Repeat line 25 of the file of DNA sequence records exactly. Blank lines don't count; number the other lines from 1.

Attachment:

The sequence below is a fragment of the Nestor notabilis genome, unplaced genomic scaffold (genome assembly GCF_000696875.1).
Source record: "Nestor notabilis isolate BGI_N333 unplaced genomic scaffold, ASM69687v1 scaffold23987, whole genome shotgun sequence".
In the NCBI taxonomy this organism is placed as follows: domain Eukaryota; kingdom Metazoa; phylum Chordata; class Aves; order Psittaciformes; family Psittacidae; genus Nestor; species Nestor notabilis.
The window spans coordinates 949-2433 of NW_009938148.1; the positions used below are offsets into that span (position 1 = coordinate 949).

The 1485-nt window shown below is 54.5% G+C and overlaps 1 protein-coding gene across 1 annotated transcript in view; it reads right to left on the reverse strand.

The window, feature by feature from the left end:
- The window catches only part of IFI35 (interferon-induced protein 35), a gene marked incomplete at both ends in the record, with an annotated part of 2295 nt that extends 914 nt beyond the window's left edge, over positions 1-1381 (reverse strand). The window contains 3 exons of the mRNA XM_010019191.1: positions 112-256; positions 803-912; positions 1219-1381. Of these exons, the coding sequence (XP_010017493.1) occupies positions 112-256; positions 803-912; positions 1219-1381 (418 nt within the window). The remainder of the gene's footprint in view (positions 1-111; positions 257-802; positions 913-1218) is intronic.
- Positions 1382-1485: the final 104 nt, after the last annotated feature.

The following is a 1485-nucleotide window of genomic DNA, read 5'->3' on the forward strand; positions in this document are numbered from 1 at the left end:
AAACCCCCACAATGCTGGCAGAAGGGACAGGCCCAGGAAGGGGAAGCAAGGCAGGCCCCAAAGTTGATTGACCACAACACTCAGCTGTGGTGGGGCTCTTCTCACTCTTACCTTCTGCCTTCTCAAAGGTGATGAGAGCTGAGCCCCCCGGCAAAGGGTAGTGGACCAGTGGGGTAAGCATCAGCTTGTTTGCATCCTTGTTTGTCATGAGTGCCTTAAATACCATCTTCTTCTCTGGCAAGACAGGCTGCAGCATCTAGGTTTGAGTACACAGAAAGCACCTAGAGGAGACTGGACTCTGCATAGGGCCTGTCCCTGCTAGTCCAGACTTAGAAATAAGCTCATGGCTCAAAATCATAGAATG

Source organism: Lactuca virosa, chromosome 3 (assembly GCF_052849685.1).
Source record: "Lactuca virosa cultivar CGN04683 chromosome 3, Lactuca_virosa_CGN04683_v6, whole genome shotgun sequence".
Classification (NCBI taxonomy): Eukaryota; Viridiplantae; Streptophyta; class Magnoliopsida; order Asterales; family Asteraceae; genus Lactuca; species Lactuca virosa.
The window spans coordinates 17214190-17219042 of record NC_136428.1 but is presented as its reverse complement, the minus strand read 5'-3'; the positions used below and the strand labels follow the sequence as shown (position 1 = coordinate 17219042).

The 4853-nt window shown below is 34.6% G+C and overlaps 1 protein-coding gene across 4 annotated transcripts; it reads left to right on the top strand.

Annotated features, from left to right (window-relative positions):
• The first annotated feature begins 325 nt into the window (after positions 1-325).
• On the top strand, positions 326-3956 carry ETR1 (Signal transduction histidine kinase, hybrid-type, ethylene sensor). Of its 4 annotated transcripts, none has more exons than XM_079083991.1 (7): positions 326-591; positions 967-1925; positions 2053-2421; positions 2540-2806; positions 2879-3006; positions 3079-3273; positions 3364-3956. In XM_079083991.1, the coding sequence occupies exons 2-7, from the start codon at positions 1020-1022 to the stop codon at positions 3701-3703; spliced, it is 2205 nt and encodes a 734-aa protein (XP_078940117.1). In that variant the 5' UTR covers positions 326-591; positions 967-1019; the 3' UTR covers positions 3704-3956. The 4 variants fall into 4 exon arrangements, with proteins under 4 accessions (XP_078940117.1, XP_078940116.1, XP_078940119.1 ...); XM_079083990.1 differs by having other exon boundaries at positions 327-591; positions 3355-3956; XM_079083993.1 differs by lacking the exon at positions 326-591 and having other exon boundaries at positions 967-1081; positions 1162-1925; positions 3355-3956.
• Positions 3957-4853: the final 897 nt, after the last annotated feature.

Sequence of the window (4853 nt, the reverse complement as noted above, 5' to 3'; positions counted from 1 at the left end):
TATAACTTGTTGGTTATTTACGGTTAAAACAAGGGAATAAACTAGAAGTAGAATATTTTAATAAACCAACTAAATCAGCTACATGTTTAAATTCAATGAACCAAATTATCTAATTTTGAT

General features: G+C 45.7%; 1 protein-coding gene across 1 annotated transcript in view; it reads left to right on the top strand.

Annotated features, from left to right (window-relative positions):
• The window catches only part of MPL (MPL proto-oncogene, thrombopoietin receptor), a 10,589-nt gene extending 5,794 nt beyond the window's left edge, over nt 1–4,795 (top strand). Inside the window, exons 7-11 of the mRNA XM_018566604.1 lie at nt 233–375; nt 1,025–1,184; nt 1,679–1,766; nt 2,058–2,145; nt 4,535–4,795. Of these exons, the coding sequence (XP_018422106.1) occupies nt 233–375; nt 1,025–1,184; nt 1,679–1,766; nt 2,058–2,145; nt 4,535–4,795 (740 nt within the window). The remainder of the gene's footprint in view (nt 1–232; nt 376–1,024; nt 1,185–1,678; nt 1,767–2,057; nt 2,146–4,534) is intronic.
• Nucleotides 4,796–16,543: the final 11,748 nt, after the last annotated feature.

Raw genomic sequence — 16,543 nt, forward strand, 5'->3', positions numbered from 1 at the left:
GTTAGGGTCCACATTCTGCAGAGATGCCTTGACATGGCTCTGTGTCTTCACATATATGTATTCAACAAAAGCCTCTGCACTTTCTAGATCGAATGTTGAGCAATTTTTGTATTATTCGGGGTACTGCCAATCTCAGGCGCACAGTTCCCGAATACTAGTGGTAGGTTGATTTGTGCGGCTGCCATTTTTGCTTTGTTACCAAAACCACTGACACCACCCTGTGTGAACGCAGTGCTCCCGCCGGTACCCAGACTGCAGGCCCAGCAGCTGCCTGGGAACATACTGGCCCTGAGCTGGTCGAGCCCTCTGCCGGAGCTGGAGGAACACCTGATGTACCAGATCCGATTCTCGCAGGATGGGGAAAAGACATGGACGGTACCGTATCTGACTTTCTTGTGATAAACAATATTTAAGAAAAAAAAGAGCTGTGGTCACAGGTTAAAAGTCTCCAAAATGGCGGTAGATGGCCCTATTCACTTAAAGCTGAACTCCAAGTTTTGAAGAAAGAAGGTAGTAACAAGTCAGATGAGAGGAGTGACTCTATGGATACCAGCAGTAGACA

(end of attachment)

• Nucleotides 4,796–16,543: the final 11,748 nt, after the last annotated feature.